Steps for Solving SAT Passage-Based Reading Questions
Read the questions before you read the passage. I know it seems backwards, but if you figure out what things you’ll have to be looking for inside the passage before you read it, you may not have to re-read the passage once you’ve gotten around to the questions. It’s like someone handing you a list at the mall of all the stores having sales before you shopped. Sure, you could find those stores if you browsed without the list, but it would be easier to find the sales if you knew what you were looking for first.
Label the question types.The questions will either be “G” general or “S” specific. Label them as such. General questions will ask you about the passage as a whole and don’t require you to refer to any particular part of the passage – they may ask for tone, theme or main idea. Specific questions ask you to reference a particular word, phrase, or line in the text. After you've read the text, you'll answer the specific questions first and the general questions last. Don't start answering yet, though! You have another step to complete before you get there.
Use your pencil to help you read. As you skim through the passage, mark up that text! Underline words that seem important. Circle anything that sounds like the questions you just read. Paraphrase difficult sentences in the margins. You’ll save yourself a lot of re-reading time by understand the text completely the first time around.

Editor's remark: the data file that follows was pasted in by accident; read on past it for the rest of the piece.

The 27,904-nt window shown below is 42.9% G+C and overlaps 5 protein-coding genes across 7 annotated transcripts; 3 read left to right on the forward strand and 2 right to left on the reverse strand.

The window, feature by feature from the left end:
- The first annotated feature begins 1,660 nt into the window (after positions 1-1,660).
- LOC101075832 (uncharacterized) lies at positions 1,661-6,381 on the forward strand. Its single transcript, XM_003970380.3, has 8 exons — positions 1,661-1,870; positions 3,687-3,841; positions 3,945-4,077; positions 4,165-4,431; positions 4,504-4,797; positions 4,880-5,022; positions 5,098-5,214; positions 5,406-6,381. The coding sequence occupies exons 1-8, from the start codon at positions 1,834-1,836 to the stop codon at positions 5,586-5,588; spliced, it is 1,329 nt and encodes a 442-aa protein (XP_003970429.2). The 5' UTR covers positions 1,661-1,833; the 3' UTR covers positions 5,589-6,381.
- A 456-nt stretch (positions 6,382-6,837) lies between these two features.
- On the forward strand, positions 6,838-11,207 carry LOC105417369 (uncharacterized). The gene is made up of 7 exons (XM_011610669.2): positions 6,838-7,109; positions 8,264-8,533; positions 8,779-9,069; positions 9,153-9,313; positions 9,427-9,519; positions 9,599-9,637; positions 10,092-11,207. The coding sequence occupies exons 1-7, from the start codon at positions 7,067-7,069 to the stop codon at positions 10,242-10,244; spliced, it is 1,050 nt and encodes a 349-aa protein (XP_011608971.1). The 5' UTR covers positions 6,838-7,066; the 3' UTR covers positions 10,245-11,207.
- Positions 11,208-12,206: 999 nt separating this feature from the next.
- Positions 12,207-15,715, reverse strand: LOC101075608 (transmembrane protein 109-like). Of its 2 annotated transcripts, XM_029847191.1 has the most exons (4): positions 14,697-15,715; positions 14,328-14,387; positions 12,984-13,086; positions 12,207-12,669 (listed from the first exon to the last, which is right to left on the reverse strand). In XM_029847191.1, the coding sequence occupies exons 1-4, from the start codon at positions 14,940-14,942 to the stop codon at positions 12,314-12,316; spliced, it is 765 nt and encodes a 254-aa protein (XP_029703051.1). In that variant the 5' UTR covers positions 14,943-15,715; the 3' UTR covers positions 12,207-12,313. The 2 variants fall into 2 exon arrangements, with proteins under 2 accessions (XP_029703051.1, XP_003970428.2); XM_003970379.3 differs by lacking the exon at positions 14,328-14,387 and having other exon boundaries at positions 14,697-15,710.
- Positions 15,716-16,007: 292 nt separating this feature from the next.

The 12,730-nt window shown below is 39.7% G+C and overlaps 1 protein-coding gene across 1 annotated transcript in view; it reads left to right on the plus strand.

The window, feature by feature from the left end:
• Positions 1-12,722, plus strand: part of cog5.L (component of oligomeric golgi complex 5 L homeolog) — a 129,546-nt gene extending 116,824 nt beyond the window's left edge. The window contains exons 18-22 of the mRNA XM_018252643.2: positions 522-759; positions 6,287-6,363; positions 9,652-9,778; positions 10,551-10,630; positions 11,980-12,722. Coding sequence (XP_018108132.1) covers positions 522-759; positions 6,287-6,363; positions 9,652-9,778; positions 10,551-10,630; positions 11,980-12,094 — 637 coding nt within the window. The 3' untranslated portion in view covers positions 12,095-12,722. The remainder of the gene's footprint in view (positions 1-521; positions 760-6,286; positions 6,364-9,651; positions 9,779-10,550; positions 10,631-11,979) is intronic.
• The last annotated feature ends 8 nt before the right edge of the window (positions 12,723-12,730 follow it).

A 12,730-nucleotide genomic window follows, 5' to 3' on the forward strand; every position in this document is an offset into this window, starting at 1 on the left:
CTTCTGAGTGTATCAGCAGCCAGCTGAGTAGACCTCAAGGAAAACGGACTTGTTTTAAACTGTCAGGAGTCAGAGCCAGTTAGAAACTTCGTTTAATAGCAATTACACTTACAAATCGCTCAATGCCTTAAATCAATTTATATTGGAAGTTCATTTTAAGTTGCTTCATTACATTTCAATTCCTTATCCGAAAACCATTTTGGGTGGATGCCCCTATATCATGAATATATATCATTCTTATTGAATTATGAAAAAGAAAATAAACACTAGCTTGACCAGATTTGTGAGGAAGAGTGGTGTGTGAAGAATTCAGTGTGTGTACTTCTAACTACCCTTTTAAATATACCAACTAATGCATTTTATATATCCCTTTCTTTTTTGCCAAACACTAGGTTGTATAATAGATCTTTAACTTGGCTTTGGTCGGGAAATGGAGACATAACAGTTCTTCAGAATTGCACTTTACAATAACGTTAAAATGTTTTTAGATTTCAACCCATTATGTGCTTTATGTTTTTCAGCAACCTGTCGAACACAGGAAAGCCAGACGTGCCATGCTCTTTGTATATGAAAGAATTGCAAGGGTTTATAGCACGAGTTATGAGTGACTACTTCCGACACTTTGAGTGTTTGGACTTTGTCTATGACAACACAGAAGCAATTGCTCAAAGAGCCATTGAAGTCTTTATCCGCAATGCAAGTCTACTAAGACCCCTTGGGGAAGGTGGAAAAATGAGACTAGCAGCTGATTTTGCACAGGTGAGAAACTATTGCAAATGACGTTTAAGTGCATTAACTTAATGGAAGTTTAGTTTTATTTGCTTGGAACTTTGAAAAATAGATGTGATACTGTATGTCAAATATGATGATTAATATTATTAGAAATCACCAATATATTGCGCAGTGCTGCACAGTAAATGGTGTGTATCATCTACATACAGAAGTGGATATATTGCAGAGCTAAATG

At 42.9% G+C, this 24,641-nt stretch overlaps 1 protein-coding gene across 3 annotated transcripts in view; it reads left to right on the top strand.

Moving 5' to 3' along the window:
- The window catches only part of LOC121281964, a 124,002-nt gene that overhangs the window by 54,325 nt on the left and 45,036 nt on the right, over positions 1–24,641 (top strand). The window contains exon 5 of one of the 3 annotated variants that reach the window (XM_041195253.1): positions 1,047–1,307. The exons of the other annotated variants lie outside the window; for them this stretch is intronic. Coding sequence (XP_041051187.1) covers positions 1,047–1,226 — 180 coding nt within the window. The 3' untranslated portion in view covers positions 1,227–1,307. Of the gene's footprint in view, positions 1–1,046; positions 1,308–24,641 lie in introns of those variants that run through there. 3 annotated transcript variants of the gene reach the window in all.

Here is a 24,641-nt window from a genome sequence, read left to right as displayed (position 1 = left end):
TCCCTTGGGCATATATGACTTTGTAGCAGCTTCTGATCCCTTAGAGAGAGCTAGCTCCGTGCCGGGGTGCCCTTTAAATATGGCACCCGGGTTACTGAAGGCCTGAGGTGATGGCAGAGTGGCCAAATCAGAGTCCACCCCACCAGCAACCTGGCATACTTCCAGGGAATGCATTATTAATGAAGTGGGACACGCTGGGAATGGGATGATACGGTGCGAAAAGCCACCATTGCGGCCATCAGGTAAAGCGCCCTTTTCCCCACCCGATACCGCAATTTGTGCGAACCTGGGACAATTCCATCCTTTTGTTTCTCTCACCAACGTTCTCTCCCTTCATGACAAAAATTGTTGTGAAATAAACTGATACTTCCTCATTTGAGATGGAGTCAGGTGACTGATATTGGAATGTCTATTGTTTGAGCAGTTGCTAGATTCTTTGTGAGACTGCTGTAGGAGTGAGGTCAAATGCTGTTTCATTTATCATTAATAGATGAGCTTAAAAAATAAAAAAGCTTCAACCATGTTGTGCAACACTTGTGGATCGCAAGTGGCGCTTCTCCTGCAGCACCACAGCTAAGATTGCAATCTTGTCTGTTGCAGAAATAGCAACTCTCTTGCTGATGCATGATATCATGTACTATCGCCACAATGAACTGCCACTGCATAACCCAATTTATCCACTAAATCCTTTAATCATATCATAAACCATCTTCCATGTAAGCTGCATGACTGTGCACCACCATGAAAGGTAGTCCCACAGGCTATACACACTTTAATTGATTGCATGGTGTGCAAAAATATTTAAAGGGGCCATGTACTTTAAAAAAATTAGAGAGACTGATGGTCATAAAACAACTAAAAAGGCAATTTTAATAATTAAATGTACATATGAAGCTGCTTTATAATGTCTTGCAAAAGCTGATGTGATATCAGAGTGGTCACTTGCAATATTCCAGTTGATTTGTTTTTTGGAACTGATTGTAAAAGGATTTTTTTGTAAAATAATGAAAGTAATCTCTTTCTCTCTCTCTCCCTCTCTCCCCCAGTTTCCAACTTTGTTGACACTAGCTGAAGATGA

Answer the questions with the answers covered. That’s right. Go through each question (All the specific ones first and general ones second) and try to answer them all without looking at the answer choices. Chances are good that you’ll actually come up with the correct answers in your head and you can simply uncover the choices to reveal the letter that matches your answer.
Move on. Once you’ve finished answering all of the questions associated with that passage, proceed to the next question and start the process over again. Don’t re-read, scrutinizing your answer choices. Statistics prove that your first choice will almost always be the right one. So stick to your guns.